2. We’ve been getting into grilling veggies lately and have evolved a method for corn that produces good results consistently. Shuck only the leaves that are already dry, but leave the ones that are still moist. Cut off the tips to remove the silk and cut off any excess stem. Soak for about a half an hour. Put directly on the coals turning every 30 seconds or so until the leaves are pretty black. Then put them on the grill for 5 to 10 minutes, until they are tender when stabbed with a knife.

    Depending on your tastes, you might leave them in the fire longer and get more char on the kernels or just start them on the grill to begin with – although putting them right in the fire really speeds things up.

    While you’re at it, you might put a red pepper on the coals, turning until charred all over, then putting in a covered bowl until cooled and scraping off the charred skin.

    I know this is a lot less convenient than using the canned stuff, but if you have the time and inclination it’s worth it.Report

    • Avatar Nevermoor in reply to Atomic Geography says:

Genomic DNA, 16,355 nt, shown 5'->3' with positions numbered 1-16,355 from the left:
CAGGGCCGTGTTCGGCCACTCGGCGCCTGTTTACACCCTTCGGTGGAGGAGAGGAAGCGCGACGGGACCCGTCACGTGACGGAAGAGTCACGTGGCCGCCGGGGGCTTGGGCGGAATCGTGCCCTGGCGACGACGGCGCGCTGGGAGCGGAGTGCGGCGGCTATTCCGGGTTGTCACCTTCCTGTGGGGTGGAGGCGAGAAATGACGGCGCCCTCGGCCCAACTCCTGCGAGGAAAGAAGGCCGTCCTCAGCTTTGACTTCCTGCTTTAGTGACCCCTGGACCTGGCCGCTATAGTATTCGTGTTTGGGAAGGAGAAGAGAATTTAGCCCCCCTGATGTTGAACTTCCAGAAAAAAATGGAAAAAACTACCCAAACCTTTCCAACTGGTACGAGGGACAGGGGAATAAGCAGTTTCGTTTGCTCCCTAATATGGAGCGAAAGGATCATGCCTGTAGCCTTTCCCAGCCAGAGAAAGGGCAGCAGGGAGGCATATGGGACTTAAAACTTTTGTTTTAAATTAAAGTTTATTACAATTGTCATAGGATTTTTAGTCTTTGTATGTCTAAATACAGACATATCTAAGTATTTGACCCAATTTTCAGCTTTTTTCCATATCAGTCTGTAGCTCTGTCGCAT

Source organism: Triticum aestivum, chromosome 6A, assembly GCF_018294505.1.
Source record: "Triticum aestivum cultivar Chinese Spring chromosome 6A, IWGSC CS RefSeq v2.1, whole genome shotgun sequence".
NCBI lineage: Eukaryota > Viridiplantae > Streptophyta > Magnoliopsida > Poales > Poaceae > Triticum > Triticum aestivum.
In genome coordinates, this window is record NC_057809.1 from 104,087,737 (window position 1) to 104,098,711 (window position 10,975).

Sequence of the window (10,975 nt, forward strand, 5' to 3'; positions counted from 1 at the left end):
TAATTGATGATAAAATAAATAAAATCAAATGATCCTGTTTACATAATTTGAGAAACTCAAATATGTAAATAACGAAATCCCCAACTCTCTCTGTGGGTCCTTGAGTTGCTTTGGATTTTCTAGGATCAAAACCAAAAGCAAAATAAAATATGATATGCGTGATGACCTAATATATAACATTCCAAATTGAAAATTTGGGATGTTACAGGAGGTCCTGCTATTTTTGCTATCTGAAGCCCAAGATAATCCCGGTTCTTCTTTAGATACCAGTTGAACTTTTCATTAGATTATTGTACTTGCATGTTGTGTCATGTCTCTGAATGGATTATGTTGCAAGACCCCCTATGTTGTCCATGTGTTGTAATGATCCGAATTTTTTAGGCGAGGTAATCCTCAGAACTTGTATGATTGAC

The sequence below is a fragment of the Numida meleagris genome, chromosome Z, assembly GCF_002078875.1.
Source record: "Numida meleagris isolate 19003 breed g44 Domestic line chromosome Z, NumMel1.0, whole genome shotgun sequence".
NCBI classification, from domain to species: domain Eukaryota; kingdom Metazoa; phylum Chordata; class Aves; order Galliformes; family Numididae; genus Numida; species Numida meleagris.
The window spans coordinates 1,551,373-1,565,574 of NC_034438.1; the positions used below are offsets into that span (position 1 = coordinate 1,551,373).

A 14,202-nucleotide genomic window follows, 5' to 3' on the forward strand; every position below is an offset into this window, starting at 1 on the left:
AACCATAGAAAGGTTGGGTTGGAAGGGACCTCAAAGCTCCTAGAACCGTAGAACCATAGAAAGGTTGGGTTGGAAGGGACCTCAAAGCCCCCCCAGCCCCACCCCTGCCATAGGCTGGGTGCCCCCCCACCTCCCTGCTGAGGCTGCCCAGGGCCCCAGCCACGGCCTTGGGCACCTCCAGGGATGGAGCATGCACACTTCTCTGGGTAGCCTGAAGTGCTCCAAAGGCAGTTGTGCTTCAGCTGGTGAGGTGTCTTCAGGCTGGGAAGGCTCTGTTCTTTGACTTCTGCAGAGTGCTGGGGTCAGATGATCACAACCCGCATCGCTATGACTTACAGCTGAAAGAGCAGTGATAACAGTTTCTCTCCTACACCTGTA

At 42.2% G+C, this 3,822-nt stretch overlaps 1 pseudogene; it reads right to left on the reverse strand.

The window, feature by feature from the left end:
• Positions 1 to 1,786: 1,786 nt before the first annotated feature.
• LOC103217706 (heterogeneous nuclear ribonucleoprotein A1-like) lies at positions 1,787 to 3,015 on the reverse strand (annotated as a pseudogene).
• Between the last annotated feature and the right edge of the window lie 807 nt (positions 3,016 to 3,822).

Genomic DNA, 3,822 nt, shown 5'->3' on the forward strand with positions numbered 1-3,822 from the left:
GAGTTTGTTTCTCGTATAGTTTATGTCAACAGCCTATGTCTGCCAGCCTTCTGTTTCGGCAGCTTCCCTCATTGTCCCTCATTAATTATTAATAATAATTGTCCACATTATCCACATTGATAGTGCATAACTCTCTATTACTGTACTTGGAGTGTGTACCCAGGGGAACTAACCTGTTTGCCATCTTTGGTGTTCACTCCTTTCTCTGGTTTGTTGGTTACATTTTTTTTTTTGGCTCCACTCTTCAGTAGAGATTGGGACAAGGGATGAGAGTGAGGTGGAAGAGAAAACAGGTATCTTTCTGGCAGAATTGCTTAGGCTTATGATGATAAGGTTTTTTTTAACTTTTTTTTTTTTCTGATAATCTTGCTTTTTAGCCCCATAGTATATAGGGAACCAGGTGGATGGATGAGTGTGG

My general grilling-veggies hack (which doesn’t apply to corn, but what-the-heck-I’m-here):

      1. Cut into the size you intend to grill. (Optional: lightly salt)
      2. Start grill and let get hot, while cut veggies sit in open air
      3. When grill ready, add veggies (which have at least partially air dried) to grill, cook as normal
      4. When cooked, toss in EVOO/whatever other seasoning you want.

      That way you get the char you want, they suck up some EVOO flavor because they are dry on the outside, and you aren’t dripping away your seasonings on the grill. Works a charm for zucchini/asparagus/peppers/etc.Report

    • Avatar George Turner in reply to Atomic Geography says:

      I’ve taken a liking to Mexican corn on the cob. After it’s cooked, they roll it in a mix of butter and mayo and then sprinkle Mexican style chili powder on it (I use McCormick).Report

  3. Avatar Damon says:

    Grilled veggies: Since I’m a wimp and hate the heat and humidity, I bake/roast. Now that it’s cooling off-just waiting for the mosquitoes to die…then be grilling.

    Regardless. Chop veggies-broccoli, carrots, zucchini, mushrooms and tomatoes and put in roasting pan. Add rack of your preferred meat. I did swordfish for the GF this weekend, but have done tandoori chicken or pork, regular pork chops with sage, etc.

    The corn dish looks good. Ever thought about combining the smoked corn with pico? That could be a tasty snack.Report

    • Avatar Mike Dwyer in reply to Damon says:


      I hadn’t thought of putting it in a pico. That would be good. It feels like there are a lot of uses for the smoked corn like that. We do a corn casserole (spoonbread) at Thanksgiving that might also benefit.Report

  4. Avatar Turgid Jacobian says:

    This is a bunch of the way to an “elotes salad” which sounds deliciousReport